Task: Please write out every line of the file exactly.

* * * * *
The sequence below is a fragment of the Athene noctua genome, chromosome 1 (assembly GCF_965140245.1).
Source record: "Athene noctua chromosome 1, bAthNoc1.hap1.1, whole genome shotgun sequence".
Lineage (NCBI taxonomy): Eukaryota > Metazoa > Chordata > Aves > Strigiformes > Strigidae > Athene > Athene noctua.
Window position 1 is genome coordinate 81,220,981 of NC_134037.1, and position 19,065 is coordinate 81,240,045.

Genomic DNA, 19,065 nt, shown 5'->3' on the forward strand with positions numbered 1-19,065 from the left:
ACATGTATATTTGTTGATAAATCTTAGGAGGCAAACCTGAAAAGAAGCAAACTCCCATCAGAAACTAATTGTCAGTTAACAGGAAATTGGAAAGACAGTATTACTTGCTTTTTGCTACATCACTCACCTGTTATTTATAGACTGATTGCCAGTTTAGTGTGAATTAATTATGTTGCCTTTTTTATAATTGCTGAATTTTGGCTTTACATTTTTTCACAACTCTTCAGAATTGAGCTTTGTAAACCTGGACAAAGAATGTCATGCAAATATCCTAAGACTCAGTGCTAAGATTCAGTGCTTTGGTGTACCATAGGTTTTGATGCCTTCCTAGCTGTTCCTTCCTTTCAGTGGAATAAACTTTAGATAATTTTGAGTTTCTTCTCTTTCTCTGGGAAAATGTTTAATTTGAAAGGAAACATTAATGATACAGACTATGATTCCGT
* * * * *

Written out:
The sequence below is a fragment of the Athene noctua genome, chromosome 1 (assembly GCF_965140245.1).
Source record: "Athene noctua chromosome 1, bAthNoc1.hap1.1, whole genome shotgun sequence".
Lineage (NCBI taxonomy): Eukaryota > Metazoa > Chordata > Aves > Strigiformes > Strigidae > Athene > Athene noctua.
Window position 1 is genome coordinate 81,220,981 of NC_134037.1, and position 19,065 is coordinate 81,240,045.

Genomic DNA, 19,065 nt, shown 5'->3' on the forward strand with positions numbered 1-19,065 from the left:
ACATGTATATTTGTTGATAAATCTTAGGAGGCAAACCTGAAAAGAAGCAAACTCCCATCAGAAACTAATTGTCAGTTAACAGGAAATTGGAAAGACAGTATTACTTGCTTTTTGCTACATCACTCACCTGTTATTTATAGACTGATTGCCAGTTTAGTGTGAATTAATTATGTTGCCTTTTTTATAATTGCTGAATTTTGGCTTTACATTTTTTCACAACTCTTCAGAATTGAGCTTTGTAAACCTGGACAAAGAATGTCATGCAAATATCCTAAGACTCAGTGCTAAGATTCAGTGCTTTGGTGTACCATAGGTTTTGATGCCTTCCTAGCTGTTCCTTCCTTTCAGTGGAATAAACTTTAGATAATTTTGAGTTTCTTCTCTTTCTCTGGGAAAATGTTTAATTTGAAAGGAAACATTAATGATACAGACTATGATTCCGT